My mom wants to play a round of golf at Pebble Beach; my father-in-law dreams of traveling to his ancestral homeland; my best friend wants to meet a sitting president. But when it comes to forming my own bucket list, I find that it’s populated by more financial goals than anything else.
Bucket List Goal #5: Buy – And Pay For – Our Dream House
Right now, my husband and I are in the midst of the single most frustrating financial exercise of our lives: selling our home. We bought it nearly six years ago, when mortgage financing flowed as freely as beer from a tap at Octoberfest. At the time, we knew it was merely a starter home; we’d no sooner moved in than we started planning for our imminent departure. Two babies, one recession, and a career change later, and we’re still in the starter home, merely dreaming of our dream home instead of living in it.
When our house does sell (positive thoughts, positive thoughts!), we don’t just plan on taking out a bulky 30-year loan and making the minimum monthly payment until we approach our twilight years. Rather, we aim to make extra payments on our home’s principal on a regular basis, regularly refinancing to loans with shorter and shorter terms. Our goal? To outright own our dream home in 15 years or less – hopefully less – leaving us with excess cash to dream some more.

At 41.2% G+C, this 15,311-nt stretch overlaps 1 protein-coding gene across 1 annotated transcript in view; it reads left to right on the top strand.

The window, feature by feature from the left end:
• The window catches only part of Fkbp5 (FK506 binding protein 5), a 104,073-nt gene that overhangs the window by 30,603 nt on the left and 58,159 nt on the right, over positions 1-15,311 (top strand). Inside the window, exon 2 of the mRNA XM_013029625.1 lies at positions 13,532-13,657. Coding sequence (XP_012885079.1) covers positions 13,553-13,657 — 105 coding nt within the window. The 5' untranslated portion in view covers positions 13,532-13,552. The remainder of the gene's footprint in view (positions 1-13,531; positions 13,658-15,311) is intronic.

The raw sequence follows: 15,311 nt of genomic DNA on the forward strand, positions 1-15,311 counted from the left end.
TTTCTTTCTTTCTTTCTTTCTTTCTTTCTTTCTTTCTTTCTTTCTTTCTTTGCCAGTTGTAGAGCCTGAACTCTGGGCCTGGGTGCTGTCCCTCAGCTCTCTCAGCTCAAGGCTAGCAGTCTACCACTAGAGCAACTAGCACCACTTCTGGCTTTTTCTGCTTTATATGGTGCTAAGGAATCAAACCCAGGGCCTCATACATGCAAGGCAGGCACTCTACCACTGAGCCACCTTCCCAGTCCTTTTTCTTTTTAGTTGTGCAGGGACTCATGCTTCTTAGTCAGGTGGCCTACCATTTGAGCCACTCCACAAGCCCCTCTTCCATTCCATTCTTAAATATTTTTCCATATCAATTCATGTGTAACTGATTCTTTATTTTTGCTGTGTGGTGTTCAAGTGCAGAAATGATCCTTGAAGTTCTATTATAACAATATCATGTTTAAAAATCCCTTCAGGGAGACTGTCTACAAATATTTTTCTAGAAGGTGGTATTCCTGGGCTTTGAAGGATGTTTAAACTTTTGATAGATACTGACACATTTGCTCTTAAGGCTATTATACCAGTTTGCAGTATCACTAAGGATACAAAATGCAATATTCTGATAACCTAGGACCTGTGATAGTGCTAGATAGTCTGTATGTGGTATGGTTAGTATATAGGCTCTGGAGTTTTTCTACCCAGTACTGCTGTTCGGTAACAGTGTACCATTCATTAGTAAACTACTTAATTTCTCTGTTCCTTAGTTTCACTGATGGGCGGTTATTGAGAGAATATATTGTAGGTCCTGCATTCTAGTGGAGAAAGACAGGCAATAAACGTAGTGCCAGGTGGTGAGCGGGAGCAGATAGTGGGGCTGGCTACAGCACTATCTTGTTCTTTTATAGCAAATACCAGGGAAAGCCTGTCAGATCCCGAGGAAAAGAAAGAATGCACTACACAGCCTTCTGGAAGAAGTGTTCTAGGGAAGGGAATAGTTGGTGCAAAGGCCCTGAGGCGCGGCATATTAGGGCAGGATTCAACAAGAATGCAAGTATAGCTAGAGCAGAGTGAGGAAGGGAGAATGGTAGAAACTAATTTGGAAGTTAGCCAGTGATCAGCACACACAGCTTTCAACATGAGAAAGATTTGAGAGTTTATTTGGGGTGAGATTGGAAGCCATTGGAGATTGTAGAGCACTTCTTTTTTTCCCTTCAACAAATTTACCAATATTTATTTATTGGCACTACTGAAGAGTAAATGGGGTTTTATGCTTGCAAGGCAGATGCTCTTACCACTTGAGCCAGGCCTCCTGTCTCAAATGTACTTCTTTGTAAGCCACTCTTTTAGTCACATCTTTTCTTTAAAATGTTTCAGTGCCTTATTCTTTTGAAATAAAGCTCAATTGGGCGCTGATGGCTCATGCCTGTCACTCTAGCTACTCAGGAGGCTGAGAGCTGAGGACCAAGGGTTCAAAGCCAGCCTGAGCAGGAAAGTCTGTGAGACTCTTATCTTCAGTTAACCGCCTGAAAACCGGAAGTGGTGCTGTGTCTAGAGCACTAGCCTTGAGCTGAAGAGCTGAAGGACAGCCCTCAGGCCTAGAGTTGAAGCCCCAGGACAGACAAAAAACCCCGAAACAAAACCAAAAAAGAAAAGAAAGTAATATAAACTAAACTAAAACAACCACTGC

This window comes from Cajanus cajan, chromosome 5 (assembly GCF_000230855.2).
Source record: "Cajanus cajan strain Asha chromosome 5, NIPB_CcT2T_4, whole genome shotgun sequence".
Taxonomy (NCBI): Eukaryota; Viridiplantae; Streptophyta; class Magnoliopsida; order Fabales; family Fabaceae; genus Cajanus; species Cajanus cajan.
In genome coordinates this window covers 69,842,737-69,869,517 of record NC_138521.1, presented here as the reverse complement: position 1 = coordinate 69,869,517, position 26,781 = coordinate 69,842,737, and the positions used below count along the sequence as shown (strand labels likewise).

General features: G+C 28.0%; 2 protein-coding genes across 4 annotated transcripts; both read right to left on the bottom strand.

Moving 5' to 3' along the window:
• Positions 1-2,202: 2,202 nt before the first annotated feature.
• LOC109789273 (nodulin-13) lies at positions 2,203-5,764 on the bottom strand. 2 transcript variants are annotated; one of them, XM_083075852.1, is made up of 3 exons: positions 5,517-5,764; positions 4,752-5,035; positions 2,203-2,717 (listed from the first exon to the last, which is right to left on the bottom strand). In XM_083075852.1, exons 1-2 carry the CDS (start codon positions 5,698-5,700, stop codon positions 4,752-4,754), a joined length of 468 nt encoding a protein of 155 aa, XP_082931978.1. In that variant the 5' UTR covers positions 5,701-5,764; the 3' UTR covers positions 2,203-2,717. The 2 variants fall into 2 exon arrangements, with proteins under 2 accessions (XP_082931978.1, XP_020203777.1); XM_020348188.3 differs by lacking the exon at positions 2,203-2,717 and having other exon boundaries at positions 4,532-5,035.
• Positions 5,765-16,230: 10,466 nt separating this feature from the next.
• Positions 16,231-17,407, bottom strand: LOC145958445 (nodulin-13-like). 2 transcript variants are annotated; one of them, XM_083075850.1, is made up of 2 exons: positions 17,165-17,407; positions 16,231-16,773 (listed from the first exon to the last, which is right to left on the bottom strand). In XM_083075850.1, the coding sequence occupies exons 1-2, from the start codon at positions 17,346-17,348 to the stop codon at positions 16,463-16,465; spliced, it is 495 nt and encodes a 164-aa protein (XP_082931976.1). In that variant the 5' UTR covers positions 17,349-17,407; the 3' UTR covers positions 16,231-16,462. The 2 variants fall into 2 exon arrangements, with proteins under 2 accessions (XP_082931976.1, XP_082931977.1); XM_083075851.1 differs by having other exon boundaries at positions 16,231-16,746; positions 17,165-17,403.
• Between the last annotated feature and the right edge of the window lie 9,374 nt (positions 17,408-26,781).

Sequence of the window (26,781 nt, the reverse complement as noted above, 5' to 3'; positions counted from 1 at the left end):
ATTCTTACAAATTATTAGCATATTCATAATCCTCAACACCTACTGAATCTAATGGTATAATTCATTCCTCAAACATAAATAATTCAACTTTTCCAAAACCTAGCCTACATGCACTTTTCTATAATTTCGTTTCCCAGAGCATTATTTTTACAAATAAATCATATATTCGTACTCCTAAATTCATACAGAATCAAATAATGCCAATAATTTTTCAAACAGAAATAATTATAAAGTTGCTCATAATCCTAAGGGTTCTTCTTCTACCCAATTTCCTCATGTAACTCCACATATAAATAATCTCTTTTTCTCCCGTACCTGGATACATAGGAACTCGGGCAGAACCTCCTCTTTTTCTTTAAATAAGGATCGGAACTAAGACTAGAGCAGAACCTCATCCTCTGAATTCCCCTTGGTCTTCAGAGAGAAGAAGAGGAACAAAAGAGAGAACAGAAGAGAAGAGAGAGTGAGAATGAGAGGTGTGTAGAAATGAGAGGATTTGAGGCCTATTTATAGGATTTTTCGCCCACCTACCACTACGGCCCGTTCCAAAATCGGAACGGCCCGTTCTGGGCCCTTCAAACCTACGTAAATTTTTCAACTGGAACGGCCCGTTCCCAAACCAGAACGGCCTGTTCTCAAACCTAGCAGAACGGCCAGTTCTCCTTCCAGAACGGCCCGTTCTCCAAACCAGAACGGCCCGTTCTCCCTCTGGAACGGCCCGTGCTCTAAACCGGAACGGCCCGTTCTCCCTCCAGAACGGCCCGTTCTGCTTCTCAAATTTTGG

Bucket List Goal #4: Finance Our Children’s College Educations
My parents not only paid for my unwieldy undergraduate student loans, but my husband attended college on an athletic scholarship. The result? We entered our marriage with no debt from our undergraduate years, although I did have my grad school loans to contend with.
Even though our children are only three and one, we plan to finance their college educations. We know that’s going to be a monumental task. My four years at Duke cost in the neighborhood of $160,000. Based on the full schedule of tuition, room, board, and fees for the 2012-2013 school year at my alma mater – a whopping $59,343 – it could cost my daughter in the neighborhood of $727,000 to graduate as a member of the Duke class of 2031, by some estimates. And while my husband likes to think his son is going to follow in his footsteps and earn a D1 scholarship to play football, I’m still saving to fund his college education just in case.
Bucket List Goal #3: Not Be A Burden On Our Children In Retirement
I have a close friend whose parents fully financed her college education… only to lean heavily on her and her older brother when they ultimately retired.
That’s why my husband and I started funding our 401(k) and Roth IRA accounts early and often. I started funding my retirement account when I was 25 years old; my husband was 24 when he started setting aside money for our golden years. We put our retirement funding first – before our extra mortgage payments, ahead of our children’s 529 plans. Why? Two reasons: first of all, even a modest six percent return on investment will pay bigger dividends for you than paying down a mortgage with an interest rate of four percent ahead of schedule; second of all, while there are grants, scholarships, and loans to pay for college, there’s no such help if you fall short with your retirement planning.